Allan Schwartz, LCSW, Ph.D. was in private practice for more than thirty years. He is a Licensed Clinical Social Worker in the states
Friends and family recommended I read the trilogy by Suzanne Collins, “The Hunger Games.” I was told it was written for adolescents but that adults enjoy it as well. It came at an interesting time for me when I was contemplating writing an article about the importance of fairy tales, myths and legends for children.
The timing was interesting because, in my research, I found some controversy about whether fairy tales and other myths should be read to our kids. It seems that some people are convinced that fairy tales are too violent.
These same critics object to the tales being politically incorrect. They site the fact that mothers are never present, only evil step mothers and witches. “Snow White and The Seven Dwarfs” is found to be offensive because the 7 are called “dwarfs,” and not “little people.” I guess that means it should be entitled “Snow White and The Seven Little People?” Somehow, that doesn’t have the right ring to it, at least, not for me.
If you want validation that many parents are eliminating fairy tales because they are politically incorrect, go to this web site:
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So, this brings us to Suzanne Collins and “The Hunger Games?” This novel, directed at kids, is filled with violence. If this book is not too violent for kids, why are fairy tales? In fact, I just learned that it is being made into a movie. Well, we have lots of violent movies, television programs and super heroes. Is there really any difference?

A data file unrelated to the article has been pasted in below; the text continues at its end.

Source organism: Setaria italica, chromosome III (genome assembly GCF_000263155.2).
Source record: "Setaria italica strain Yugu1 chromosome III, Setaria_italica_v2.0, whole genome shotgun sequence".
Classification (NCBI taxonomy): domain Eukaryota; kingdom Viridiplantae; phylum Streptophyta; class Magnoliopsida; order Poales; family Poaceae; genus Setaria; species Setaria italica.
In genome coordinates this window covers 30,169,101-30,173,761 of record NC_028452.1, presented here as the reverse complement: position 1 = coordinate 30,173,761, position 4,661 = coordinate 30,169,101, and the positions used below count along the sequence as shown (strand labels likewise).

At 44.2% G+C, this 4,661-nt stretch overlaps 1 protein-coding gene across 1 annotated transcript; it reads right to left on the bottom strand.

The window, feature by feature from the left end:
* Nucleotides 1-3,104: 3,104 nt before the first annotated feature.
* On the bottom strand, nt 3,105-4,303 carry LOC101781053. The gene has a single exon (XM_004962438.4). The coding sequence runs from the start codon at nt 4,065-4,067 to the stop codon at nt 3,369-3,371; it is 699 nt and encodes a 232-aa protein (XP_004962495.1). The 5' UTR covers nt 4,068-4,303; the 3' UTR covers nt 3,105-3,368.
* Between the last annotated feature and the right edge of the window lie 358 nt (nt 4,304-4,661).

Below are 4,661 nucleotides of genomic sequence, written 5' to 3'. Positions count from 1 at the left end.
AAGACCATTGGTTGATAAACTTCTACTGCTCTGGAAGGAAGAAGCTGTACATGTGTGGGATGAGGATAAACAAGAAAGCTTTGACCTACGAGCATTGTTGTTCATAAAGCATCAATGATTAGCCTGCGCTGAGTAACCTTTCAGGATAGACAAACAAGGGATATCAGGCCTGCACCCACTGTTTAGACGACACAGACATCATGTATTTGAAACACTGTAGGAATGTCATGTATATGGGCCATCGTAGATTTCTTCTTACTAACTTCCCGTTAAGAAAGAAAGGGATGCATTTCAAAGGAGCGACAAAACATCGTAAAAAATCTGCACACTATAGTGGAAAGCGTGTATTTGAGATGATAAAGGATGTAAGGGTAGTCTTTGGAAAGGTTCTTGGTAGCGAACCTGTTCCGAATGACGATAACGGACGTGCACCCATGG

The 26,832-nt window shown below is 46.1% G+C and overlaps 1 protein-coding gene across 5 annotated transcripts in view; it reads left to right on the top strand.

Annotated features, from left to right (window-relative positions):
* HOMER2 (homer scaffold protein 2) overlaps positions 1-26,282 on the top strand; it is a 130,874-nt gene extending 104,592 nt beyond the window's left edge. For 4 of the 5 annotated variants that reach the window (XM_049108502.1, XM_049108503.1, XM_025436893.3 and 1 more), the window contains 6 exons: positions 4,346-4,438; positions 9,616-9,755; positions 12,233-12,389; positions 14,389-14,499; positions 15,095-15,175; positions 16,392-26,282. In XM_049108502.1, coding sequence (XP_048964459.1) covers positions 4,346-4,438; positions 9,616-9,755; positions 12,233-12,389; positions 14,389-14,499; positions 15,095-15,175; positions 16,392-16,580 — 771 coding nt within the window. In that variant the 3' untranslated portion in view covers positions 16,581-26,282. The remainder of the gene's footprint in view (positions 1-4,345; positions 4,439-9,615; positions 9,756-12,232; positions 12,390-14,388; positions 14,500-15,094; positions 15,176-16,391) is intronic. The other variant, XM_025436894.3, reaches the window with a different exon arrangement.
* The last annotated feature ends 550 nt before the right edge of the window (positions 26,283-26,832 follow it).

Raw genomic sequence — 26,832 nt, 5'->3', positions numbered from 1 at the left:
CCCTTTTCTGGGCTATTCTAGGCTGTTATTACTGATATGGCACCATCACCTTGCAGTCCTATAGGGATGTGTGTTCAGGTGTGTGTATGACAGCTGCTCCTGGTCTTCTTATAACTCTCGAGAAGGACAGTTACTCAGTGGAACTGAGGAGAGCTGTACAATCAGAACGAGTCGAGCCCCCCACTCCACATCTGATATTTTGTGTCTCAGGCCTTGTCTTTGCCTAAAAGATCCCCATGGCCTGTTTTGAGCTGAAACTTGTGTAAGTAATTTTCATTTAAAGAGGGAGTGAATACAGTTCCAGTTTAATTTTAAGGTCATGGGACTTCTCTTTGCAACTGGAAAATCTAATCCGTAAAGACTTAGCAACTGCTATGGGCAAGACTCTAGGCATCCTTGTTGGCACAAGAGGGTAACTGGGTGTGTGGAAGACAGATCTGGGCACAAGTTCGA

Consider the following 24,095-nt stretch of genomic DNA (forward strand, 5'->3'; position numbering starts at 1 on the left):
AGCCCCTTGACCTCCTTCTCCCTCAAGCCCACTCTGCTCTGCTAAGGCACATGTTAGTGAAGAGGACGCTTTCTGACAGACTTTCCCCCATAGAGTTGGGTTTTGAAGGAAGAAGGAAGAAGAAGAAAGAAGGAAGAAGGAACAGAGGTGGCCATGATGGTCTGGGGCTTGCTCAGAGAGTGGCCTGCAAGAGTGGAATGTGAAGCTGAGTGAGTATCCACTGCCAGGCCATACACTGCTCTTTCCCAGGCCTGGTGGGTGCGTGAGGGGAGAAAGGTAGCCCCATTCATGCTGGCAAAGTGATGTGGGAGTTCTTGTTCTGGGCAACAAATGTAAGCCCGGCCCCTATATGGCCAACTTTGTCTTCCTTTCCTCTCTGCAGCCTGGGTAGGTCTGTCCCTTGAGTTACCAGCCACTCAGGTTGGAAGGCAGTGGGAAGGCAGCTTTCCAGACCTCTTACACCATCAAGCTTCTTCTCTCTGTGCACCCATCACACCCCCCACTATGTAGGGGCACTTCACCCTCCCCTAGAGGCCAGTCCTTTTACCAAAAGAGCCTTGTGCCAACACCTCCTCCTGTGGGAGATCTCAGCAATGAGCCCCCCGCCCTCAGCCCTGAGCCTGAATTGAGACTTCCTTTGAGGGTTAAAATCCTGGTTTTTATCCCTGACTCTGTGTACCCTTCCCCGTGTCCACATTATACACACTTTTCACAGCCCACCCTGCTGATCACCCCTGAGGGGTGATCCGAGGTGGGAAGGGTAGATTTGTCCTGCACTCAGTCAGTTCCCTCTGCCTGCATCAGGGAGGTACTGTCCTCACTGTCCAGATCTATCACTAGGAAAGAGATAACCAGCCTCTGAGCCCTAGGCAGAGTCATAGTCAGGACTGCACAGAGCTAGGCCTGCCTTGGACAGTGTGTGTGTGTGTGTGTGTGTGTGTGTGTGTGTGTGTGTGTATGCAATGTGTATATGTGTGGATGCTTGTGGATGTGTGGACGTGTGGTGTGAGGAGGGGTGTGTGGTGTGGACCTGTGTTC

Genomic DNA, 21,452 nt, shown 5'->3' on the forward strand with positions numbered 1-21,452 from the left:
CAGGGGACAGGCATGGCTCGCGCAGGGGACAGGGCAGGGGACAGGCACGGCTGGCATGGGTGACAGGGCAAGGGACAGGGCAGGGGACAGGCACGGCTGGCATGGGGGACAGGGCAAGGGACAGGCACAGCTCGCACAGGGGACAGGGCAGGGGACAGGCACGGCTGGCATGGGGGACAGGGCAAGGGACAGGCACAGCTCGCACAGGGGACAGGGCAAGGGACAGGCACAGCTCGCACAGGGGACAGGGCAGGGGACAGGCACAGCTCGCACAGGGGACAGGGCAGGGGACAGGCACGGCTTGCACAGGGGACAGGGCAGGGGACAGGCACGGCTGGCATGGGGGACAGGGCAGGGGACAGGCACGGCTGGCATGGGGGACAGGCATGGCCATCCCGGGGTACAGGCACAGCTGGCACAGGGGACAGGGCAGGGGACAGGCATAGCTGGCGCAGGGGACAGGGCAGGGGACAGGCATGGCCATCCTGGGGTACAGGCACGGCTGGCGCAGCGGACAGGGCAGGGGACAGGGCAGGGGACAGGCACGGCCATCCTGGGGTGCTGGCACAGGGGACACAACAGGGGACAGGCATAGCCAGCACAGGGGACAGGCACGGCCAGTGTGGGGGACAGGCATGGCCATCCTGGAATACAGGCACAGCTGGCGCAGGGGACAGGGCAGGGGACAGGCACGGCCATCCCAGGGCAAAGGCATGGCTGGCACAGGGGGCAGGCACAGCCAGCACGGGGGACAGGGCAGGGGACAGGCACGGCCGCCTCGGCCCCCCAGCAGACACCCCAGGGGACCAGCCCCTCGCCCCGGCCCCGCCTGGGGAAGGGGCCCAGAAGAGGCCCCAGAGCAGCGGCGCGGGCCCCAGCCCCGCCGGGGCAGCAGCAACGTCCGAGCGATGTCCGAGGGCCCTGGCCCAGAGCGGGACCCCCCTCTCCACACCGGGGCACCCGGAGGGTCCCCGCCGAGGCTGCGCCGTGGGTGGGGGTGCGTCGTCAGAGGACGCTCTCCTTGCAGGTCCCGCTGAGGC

Actually, there is a very great difference between the events that happen in these tales as compared to the things kids read and view today. Fairy tales have stood the test of time because they appeal to something deep within ourselves. The Brother’s Grimm did not create the stories in their collection. Instead, they put into book form stories from all over the world and dating back to pre-history. These were were handed down from generation to generation through the oral tradition. The most diverse societies from every culture have remarkably similar stories and myths.
As Bruno Bettleheim, the great twentieth century child psychologist, discusses in his book, “The Uses of Enchantment,” fairy tales allow children to grapple with their fears about abandonment, death, witches, injuries and body intactness, in remote and symbolic ways. These fears would be too threatening for kids to deal with directly. The characters in these stories live in mythical and distant places and that actually prevents them from being overwhelmed.
If you think about it, these tales not only describe death but rebirth as well. The prince kisses sleeping beauty who then reawakens and lives happily ever after. This and other aspects of these stories stimulate kid’s imaginations. Bettleheim asserts that, left to their own thinking and imaginings, kids work out the meaning of fairy tales for themselves.
It’s important to add that the struggles depicted by Little Red Ridinghood, Cinderalla and others, represent the struggles that go on in all families. Sibling rivalry is a well known family dynamic. Competition between emerging beautiful daughters and their proud but jealous and aging mothers is another familiar dynamic. Then, the fears and angry impulses that are aroused within children, have a safe and creative outlet through these tales.
It seems to me that the violence found in kid’s novels, such as “The Hunger Games,” video games, movies and television, are all too real for youngsters. The characters look very real while the action takes place in very familiar places. There is very little left to the imagination.
As far as political incorrectness goes, that has little or nothing to do with this mythology. The “Seven Dwarfs” are not real people and, if anything, may represent the small child himself. The image of the mother is protected for the child by having the “step mother” become the target of the child’s anger and frustration instead of the treasured real mother. These are just a few examples.
Your comments and questions are encouraged.
Allan N. Schwartz, PhD
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